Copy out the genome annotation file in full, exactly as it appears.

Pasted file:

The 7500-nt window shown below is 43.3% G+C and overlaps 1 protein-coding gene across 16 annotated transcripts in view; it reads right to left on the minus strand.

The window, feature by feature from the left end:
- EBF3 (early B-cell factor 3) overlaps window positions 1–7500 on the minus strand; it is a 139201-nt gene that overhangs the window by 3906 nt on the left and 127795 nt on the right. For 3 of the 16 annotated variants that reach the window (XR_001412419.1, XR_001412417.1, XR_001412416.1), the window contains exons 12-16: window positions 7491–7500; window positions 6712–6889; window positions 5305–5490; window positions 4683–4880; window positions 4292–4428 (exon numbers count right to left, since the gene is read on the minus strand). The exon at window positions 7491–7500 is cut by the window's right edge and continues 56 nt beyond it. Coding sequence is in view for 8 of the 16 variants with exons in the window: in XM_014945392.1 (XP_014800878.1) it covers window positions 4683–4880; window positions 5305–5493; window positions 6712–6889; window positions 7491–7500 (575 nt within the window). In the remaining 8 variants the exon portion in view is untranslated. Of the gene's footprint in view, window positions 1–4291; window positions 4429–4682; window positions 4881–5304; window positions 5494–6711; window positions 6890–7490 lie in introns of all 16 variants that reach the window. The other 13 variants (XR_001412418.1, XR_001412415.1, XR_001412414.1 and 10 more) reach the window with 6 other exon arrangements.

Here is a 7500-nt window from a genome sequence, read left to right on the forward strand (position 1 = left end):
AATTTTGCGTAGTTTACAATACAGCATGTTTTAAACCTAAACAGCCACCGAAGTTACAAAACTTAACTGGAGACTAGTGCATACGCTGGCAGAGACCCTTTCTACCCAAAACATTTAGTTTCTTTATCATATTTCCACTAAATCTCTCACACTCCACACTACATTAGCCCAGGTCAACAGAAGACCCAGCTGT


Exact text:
The 7500-nt window shown below is 43.3% G+C and overlaps 1 protein-coding gene across 16 annotated transcripts in view; it reads right to left on the minus strand.

The window, feature by feature from the left end:
- EBF3 (early B-cell factor 3) overlaps window positions 1–7500 on the minus strand; it is a 139201-nt gene that overhangs the window by 3906 nt on the left and 127795 nt on the right. For 3 of the 16 annotated variants that reach the window (XR_001412419.1, XR_001412417.1, XR_001412416.1), the window contains exons 12-16: window positions 7491–7500; window positions 6712–6889; window positions 5305–5490; window positions 4683–4880; window positions 4292–4428 (exon numbers count right to left, since the gene is read on the minus strand). The exon at window positions 7491–7500 is cut by the window's right edge and continues 56 nt beyond it. Coding sequence is in view for 8 of the 16 variants with exons in the window: in XM_014945392.1 (XP_014800878.1) it covers window positions 4683–4880; window positions 5305–5493; window positions 6712–6889; window positions 7491–7500 (575 nt within the window). In the remaining 8 variants the exon portion in view is untranslated. Of the gene's footprint in view, window positions 1–4291; window positions 4429–4682; window positions 4881–5304; window positions 5494–6711; window positions 6890–7490 lie in introns of all 16 variants that reach the window. The other 13 variants (XR_001412418.1, XR_001412415.1, XR_001412414.1 and 10 more) reach the window with 6 other exon arrangements.

Here is a 7500-nt window from a genome sequence, read left to right on the forward strand (position 1 = left end):
AATTTTGCGTAGTTTACAATACAGCATGTTTTAAACCTAAACAGCCACCGAAGTTACAAAACTTAACTGGAGACTAGTGCATACGCTGGCAGAGACCCTTTCTACCCAAAACATTTAGTTTCTTTATCATATTTCCACTAAATCTCTCACACTCCACACTACATTAGCCCAGGTCAACAGAAGACCCAGCTGT